The death at 57 of the Screaming Trees frontman and serial collaborator deprives music of a voice that filled ears with warmth and heart
The news of Mark Lanegan‘s passing is, his mere 57 years of age notwithstanding, perhaps not surprising, considering his recent horrendous experience with covid, or his hard living lifestyle over the years. It is, however, a desperate loss, to his family and to the music world at large.
Over the years, Lanegan’s voice has lent its timbre to a host of different styles of music. As hired hand, if you wanted someone with a tobacco and whisky stained voice to give your song the feel of a backroom bar in the early hours of the morning, then Lanegan was the go-to guy. Those who have heard Soulsavers‘ Revival or his work with Humanist will have instantly picked up on those dark and wonderful tones. His was a voice like no other.
It’s not too much of a stretch to suggest that Lanegan was a pioneer. The grunge scene from which his band Screaming Trees emerged had a number of singular voices, and sadly many of them are not making music now. Kurt Cobain, Andrew Wood, Chris Cornell and Layne Stayley all had a unique approach that marked them out as something “other”. Lanegan’s voice was their equal; wonderful, and instantly recognisable. His work with Screaming Trees gave the outfit and him mainstream attention, most notably with I Nearly Lost You, which featured on the soundtrack of the film Singles. Lanegan noted had been written as a single and was “corny”, but it moved the band into an arena where their albums and his voice got the recognition they deserved.
Alongside his band’s work, Lanegan had a prolific solo career. His first album, The Winding Sheet (1990), contained two songs featuring Kurt Cobain (Down In The Dark and a cover of Leadbelly‘s Where Did You Sleep Last Night?). In the wake of Nirvana‘s success, both Screaming Trees and Lanegan’s solo career started to feel the gaze of wider attention. His second solo album Whiskey For The Holy Ghost (1994) featured yet more associates of the alternative scene (Tad Doyle and J Mascis) and was far more balanced and interesting than his debut.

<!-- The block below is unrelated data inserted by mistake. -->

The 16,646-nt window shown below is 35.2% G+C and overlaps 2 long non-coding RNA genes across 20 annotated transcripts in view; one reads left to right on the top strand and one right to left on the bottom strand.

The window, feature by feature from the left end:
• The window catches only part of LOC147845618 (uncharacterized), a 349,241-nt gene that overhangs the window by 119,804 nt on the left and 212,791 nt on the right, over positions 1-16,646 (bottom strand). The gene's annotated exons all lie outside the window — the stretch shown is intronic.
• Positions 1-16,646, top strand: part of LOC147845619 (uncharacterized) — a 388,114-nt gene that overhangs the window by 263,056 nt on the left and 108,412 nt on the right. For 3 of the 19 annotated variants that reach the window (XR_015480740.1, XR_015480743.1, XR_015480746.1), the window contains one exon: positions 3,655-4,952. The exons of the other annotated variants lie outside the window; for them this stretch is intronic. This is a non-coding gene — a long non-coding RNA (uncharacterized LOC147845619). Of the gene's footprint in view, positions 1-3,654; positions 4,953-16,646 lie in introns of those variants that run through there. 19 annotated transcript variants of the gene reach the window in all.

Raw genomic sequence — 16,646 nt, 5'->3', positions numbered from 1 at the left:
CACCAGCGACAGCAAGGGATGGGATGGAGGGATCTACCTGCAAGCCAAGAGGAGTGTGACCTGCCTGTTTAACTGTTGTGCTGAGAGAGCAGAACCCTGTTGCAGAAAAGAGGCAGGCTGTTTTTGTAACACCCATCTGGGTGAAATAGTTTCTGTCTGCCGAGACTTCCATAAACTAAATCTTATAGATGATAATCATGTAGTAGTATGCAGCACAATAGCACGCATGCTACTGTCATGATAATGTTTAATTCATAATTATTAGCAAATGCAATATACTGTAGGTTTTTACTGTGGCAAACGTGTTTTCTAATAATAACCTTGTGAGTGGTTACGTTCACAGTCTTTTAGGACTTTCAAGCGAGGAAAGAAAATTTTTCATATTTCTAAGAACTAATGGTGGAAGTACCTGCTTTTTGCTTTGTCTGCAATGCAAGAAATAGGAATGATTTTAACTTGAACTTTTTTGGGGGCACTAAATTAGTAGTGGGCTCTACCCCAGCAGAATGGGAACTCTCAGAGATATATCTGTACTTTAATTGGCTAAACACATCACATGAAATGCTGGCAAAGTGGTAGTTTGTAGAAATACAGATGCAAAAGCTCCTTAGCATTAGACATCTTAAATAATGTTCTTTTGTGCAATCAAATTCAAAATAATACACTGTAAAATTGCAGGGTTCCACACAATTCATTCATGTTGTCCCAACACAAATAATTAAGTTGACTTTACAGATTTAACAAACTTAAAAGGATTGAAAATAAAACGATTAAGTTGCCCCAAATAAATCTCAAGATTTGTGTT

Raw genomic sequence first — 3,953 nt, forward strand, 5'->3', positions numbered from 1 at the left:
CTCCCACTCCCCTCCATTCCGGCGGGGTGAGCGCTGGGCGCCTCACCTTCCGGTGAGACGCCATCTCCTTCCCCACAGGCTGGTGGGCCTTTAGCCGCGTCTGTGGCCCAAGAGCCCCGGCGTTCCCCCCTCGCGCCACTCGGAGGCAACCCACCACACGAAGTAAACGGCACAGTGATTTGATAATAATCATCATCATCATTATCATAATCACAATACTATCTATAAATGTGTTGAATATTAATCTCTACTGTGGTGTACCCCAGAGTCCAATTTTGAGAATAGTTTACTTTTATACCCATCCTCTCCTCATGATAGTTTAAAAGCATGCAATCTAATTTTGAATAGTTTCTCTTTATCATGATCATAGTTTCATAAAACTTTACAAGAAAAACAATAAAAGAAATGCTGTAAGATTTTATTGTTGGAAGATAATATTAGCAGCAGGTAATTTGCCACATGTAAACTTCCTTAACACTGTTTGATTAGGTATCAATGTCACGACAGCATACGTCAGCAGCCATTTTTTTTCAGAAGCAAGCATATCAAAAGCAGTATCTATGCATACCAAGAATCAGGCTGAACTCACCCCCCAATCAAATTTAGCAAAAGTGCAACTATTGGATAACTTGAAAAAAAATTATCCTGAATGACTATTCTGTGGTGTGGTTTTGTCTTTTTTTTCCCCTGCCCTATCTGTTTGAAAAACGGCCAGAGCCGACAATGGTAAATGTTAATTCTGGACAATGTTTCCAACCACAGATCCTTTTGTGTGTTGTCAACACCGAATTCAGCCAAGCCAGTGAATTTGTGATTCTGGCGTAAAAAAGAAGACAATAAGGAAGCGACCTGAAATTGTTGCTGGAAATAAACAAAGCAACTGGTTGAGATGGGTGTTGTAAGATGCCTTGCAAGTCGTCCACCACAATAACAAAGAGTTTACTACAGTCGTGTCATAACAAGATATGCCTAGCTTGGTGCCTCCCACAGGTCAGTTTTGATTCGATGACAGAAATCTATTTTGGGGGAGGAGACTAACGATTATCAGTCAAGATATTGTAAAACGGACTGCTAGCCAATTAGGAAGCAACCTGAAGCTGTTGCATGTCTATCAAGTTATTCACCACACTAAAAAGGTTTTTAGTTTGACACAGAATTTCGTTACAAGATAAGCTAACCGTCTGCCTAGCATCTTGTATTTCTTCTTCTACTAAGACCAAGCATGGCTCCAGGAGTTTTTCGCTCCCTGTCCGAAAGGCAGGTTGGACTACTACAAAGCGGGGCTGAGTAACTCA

It’s fair to say that Lanegan’s life hadn’t always been easy, and his dalliances with drugs are well documented. In fact, most of Lanegan’s life is well documented, because his autobiographies Sing Backwards And Weep and Devil In A Coma are filled with incredible and terrible tales. There are far too many close scrapes to go into, and whilst that side of his life is of importance, it’s his work as a musician that truly leaves its mark.
After a spell in rehab, Lanegan found himself with Queens Of The Stone Age and provided vocals for two of their most memorable albums, Rated R and Songs For The Deaf. He also teamed up with Afghan Whigs‘ Greg Dulli for The Twilight Singers (Blackberry Belle, 2003) and The Gutter Twins albums. Somehow he also found time to put out a solo album, Bubblegum, which featured PJ Harvey, Izzy Stradlin and many more besides, and then went on to record a series of albums with former Belle and Sebastian member Isobel Campbell and a couple with London’s Duke Garwood. To say that he was prolific is something of an understatement.
Whilst certain aspects of his life – drug addiction, his battle with covid that left him in a coma – will no doubt be held up for scrutiny, it is important to remember the reason that Lanegan’s passing hits the music world so hard. He did not sound like anybody else. If you heard Mark Lanegan even for a second, you knew it was him. Despite all the projects, the albums, and the multitude of songs, that voice never got boring. If you want to find out about the other side of his life, read his memoirs – Lanegan was a fine wordsmith and storyteller. But his lasting impact will always live on in a voice that simply filled your ears with warmth and heart that very few possess.